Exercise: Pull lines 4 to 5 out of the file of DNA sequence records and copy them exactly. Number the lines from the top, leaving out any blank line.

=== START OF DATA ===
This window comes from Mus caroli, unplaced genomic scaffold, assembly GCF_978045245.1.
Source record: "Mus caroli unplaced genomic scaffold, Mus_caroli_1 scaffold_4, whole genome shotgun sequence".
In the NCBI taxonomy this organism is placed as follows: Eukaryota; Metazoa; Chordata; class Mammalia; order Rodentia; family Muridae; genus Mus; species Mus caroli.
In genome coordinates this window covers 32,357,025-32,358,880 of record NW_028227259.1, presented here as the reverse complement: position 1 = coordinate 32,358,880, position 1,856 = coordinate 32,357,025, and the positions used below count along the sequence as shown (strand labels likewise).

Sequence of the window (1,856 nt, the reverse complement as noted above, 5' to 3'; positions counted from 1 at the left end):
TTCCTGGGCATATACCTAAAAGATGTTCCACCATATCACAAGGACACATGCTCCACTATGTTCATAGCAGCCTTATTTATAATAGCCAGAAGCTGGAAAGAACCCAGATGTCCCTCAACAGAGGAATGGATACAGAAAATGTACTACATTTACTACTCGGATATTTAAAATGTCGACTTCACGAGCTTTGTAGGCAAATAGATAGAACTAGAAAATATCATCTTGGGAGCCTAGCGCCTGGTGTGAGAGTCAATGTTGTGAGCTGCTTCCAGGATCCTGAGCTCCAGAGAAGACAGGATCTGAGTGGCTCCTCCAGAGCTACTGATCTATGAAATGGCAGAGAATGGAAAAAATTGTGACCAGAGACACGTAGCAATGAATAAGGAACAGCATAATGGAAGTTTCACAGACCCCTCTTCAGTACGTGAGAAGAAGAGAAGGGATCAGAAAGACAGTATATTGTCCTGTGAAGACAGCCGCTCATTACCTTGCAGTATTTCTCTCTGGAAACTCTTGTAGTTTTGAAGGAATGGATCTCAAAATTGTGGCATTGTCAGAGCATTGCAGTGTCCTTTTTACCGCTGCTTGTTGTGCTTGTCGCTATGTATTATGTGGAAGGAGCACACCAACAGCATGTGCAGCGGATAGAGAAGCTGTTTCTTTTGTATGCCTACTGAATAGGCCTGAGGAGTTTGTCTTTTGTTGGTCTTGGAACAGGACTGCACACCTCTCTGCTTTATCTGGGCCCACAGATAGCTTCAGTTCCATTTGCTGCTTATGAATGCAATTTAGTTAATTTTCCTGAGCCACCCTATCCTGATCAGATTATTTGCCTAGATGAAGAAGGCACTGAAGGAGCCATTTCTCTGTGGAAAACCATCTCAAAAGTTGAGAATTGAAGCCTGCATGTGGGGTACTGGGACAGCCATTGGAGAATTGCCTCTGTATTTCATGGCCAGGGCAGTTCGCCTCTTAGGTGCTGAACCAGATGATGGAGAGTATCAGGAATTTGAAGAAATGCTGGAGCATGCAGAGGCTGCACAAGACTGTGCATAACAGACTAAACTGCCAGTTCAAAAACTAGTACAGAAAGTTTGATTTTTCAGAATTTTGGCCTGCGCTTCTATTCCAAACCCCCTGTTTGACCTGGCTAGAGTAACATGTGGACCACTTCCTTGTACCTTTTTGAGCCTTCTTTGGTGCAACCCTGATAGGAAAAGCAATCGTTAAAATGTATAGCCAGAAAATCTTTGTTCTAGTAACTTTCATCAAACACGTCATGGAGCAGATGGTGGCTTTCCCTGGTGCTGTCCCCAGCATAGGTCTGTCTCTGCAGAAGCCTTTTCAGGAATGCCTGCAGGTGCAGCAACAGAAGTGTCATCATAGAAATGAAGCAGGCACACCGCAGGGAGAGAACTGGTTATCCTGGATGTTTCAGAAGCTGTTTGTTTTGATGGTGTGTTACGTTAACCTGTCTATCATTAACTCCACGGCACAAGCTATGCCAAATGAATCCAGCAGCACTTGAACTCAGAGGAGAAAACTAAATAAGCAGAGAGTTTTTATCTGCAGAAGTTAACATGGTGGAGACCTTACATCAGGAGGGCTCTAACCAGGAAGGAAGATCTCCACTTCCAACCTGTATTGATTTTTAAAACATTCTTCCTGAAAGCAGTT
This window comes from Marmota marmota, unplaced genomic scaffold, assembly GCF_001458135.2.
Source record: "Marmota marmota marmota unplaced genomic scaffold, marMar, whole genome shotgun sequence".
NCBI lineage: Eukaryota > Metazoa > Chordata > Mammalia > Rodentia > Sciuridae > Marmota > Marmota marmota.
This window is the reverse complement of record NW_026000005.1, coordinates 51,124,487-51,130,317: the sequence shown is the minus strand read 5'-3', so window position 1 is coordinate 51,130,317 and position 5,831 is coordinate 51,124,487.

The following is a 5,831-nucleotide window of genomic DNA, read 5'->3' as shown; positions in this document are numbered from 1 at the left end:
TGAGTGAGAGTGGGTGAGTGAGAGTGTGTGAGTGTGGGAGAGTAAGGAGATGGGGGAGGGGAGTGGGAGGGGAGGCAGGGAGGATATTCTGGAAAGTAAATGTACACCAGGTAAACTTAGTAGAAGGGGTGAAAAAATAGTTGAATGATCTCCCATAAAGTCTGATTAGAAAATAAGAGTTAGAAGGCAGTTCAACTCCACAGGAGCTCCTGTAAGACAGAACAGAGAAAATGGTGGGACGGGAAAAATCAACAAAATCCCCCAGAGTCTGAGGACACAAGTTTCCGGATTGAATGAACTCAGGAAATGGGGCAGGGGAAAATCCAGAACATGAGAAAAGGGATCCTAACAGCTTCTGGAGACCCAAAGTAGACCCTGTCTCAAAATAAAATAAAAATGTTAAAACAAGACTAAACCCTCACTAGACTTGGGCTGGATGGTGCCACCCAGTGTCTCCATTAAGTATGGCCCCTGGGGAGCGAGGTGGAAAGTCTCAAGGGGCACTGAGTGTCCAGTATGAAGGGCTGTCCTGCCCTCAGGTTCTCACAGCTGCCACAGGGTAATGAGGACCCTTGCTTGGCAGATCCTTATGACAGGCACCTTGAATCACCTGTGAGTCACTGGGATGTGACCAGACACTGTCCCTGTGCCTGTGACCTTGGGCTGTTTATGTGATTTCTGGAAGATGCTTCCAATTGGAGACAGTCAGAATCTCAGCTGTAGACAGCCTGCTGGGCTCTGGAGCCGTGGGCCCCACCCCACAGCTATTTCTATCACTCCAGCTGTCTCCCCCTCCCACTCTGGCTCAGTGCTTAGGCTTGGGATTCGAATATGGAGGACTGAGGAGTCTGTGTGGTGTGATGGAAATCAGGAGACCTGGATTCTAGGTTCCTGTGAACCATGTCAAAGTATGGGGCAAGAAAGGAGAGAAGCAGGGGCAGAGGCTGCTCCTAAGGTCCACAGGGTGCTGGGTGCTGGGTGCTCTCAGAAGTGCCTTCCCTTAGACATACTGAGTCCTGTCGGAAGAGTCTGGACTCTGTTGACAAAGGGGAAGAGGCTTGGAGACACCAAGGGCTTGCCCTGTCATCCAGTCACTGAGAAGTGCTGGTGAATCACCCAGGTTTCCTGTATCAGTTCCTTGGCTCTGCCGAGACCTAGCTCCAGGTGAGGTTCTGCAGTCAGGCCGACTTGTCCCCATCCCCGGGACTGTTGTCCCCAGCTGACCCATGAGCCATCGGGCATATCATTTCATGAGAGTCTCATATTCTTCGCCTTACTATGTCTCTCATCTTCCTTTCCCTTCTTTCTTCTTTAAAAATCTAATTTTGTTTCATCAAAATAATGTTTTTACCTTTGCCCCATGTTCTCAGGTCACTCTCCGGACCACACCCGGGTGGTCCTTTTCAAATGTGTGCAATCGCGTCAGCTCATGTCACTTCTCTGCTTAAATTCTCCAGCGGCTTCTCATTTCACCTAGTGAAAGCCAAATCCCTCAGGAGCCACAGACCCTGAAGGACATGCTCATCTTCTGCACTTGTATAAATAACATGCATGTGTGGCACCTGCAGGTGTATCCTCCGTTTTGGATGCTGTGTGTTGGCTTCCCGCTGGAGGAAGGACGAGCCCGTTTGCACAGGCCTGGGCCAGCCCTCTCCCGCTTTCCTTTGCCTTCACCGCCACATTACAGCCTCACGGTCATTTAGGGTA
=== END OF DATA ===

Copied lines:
In genome coordinates this window covers 32,357,025-32,358,880 of record NW_028227259.1, presented here as the reverse complement: position 1 = coordinate 32,358,880, position 1,856 = coordinate 32,357,025, and the positions used below count along the sequence as shown (strand labels likewise).

Sequence of the window (1,856 nt, the reverse complement as noted above, 5' to 3'; positions counted from 1 at the left end):